My Turn: Climate change is not Alaska’s fault

  • By STEVE BOWHAY
  • Tuesday, March 1, 2016 1:00am
  • Opinion

Alaskans face some serious challenges that are being overlooked, as we witness the demise of the oil industry. Some of the people who are part of the consensus on climate change want to completely ban the use of fossil fuels because of climate change.

If the price of oil is disappointing to Alaskans who are counting on their pension, the thought of no oil revenue or even legal action that goes after our Permanent Fund to pay for climate change impacts should make your knees wobble. We all know ignoring a problem never ends well.

The problem is while we support the Alaska LNG project, we worry that if we do nothing, by the time the gas is ready for market it will be illegal to sell it.

While others are receiving subsidies for “green fuels” (which is bio-diesel or actual gasoline rendered directly from wood chips or non-food portions of crops) we are paying fees and taxes for carbon emissions.

Leaders in the bio-fuel industry (Cool Planet Energy Systems) claim they can get 3 thousand gallons of gasoline per acre from corn stalks.

The Black Spruce forests of interior Alaska store several times more hydrocarbons (fuel) per acre than corn stalks. Last year wildfires burned 5 million acres in Alaska; that would equal 15 billion gallons of gasoline at 3 thousand gallons per acre.

Meanwhile, we exported about 500,000 barrels or 25 million gallons per day or 8.7 billion gallons per year.

So actually, in Alaska more CO2 was needlessly released by wildfires than the useful releases from all of the fossil fuels produced in Alaska in 2015.

But the release of CO2 is nothing when compared to the needless loss of millions of animals that perished in the fires, and it happens every year. It seems that the areas we protect the most are the ones that burn first.

Wildfires are by far the most disastrous, wasteful and costliest annual event that we can do something about.

Nothing stops a wildfire like an irrigated field. If we could open up the interior including the Arctic National Wildlife Refuge for oil and gas exploration, we could subdivide our precious areas into a more manageable size. By clearing road paths in a grid pattern through the millions of acres of forest in Alaska, we could have a rapid response system that actually put fires out. These roads could be paid for with the new crude oil and gas exploration.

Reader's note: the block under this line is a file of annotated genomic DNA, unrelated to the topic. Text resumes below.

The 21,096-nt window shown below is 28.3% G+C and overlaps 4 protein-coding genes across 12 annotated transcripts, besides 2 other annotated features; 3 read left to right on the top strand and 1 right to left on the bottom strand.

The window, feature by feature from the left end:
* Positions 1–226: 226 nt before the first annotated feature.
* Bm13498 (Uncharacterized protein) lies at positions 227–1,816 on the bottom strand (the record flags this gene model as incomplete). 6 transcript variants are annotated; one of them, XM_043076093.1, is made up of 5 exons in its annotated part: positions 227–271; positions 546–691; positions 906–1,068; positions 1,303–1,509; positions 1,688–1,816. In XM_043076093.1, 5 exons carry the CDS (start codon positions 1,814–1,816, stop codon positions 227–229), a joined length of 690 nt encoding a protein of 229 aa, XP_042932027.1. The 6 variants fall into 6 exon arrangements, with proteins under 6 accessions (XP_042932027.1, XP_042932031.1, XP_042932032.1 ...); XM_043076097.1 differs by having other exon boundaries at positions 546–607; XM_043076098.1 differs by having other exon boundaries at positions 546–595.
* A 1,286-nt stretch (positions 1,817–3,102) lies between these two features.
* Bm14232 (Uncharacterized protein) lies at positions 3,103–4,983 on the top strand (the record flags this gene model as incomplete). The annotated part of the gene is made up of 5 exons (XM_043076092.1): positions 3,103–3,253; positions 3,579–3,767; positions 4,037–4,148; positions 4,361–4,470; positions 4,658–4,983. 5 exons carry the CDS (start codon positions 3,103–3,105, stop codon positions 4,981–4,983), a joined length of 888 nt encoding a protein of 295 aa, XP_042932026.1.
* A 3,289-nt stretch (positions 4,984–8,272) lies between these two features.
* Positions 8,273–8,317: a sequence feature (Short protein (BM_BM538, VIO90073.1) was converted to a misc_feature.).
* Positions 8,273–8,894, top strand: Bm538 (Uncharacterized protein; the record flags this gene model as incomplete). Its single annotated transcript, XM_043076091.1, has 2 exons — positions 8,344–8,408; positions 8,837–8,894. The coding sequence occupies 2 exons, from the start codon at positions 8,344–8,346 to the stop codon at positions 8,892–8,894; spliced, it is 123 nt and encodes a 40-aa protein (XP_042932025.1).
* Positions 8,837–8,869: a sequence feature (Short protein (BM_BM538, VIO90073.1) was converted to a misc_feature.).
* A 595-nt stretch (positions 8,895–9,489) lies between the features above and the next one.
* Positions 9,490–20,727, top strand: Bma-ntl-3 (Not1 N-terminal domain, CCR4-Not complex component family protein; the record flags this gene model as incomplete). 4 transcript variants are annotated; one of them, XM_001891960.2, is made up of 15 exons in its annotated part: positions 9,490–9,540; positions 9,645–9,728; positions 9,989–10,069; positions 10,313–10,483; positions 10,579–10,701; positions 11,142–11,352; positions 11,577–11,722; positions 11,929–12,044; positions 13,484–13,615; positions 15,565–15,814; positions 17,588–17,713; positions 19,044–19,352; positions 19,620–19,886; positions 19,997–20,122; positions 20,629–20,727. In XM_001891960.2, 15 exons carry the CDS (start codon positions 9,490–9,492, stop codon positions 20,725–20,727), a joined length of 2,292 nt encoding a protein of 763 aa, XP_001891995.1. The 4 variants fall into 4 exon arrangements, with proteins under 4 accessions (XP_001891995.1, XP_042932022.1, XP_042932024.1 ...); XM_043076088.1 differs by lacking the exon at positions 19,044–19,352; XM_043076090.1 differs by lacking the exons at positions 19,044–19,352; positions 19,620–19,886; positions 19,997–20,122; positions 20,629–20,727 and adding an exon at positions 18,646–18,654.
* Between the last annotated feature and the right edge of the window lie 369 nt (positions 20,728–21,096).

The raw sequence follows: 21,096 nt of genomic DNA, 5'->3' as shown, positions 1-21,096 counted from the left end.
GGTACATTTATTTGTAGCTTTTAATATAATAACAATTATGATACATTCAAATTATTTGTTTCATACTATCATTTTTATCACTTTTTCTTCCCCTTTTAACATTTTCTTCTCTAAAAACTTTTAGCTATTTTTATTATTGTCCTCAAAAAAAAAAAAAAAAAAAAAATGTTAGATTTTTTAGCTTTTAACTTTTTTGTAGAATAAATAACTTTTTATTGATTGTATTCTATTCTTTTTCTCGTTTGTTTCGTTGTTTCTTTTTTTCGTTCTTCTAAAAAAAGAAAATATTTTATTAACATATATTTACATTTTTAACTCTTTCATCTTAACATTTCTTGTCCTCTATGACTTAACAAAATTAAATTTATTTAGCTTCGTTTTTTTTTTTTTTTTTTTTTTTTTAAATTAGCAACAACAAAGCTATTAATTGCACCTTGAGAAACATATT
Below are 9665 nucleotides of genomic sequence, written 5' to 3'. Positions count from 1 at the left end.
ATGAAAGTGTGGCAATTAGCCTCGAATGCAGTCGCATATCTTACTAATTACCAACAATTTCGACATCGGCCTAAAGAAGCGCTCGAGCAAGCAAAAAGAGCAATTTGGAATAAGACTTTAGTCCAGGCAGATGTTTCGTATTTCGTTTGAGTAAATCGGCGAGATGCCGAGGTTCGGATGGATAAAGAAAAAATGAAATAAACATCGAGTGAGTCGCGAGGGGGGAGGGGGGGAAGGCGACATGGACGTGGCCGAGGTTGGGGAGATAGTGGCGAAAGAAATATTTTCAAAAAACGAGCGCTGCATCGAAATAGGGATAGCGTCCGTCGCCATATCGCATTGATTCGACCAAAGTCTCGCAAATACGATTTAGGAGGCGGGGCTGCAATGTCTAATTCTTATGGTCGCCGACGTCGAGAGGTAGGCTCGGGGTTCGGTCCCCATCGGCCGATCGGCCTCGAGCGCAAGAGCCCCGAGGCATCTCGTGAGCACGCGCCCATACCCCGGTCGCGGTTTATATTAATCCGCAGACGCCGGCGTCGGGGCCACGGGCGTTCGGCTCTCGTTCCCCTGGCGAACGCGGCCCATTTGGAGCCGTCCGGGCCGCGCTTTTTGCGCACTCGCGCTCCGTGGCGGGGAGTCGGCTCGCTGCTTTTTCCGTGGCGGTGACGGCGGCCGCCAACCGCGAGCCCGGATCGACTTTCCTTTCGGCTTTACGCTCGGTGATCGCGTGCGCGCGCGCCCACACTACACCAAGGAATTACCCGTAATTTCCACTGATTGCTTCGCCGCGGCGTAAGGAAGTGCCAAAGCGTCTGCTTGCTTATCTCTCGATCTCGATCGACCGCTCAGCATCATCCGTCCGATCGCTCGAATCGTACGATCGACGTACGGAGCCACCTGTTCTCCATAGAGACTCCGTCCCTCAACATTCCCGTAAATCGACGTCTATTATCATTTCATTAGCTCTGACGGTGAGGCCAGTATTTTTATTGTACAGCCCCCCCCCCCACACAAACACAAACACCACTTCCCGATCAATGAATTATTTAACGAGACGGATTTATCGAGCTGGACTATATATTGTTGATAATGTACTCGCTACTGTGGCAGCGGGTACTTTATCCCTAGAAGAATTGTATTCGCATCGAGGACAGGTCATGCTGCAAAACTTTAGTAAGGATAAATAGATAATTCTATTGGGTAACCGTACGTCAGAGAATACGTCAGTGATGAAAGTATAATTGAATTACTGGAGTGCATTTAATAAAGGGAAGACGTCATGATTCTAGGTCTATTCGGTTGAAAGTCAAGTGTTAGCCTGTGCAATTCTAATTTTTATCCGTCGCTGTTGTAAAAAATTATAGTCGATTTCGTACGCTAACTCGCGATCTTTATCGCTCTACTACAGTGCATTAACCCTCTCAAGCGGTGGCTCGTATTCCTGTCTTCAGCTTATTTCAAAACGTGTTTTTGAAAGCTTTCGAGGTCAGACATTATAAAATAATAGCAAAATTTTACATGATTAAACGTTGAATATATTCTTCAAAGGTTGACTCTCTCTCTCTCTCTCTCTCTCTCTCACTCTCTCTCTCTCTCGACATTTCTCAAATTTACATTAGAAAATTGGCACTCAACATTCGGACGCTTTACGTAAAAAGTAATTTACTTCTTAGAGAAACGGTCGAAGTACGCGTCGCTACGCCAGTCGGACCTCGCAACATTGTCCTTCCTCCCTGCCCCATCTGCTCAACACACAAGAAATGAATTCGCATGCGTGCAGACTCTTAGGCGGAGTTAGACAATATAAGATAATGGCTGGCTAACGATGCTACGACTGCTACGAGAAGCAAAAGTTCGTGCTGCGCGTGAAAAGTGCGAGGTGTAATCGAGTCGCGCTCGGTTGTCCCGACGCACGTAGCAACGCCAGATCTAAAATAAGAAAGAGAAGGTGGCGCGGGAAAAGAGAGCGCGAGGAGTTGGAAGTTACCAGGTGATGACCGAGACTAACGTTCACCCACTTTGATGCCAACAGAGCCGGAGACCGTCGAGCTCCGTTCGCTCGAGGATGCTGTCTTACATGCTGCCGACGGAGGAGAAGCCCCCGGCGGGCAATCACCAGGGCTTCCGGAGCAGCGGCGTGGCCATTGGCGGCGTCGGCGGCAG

If the cleared fire buffer areas were used for bio-fuel production, the fuel produced might be able to be shipped through the same pipeline and provide thousands of jobs for generations to come. The crops would be recycling the CO2 equivalent to that which will be emitted by the new oil production so we would be doing our part to reduce CO2 emissions by protecting our forest.

Some who want to leave crude oil and natural gas in the ground certainly cannot understand how the whole process works on this planet.

We cannot make oil and gas stay underground any more than we can make lightning stop starting wildfires. Seeps prove oil and gas won’t stay underground; the University of Alaska Fairbanks research team has done some very good work on seeps in the Arctic. It is time Alaska explains to the rest of the world that climate change is not our fault.

In fact some of the methane releases in the Russian Arctic are unbelievable. As the permafrost gets thinner it no longer can contain the gas and the ground explodes from the pressure and releases vast clouds of methane.

No matter what your view is on CO2 and climate change, reducing emissions is not the only way to lower the CO2 levels in the atmosphere.

Humans can stop burning fossil fuels but we can’t stop them from being burned. The fingerprint of burning crude oil is in its emissions: water vapor, carbon dioxide and sulfur dioxide. This is exactly the same emissions as some volcanoes.

The scientific consensus now says long duration volcanic eruptions involving sulfur dioxide are to blame for four of five mass extinctions here on Earth.

In this political climate, it would seem if U.S. Sen. Lisa Murkowski, R-Alaska, can move any energy bill, it is truly monumental.

• Steve Bowhay is Co-owner Glacier Gardens and a self-proclaimed Carbon Sculpting Engineer.

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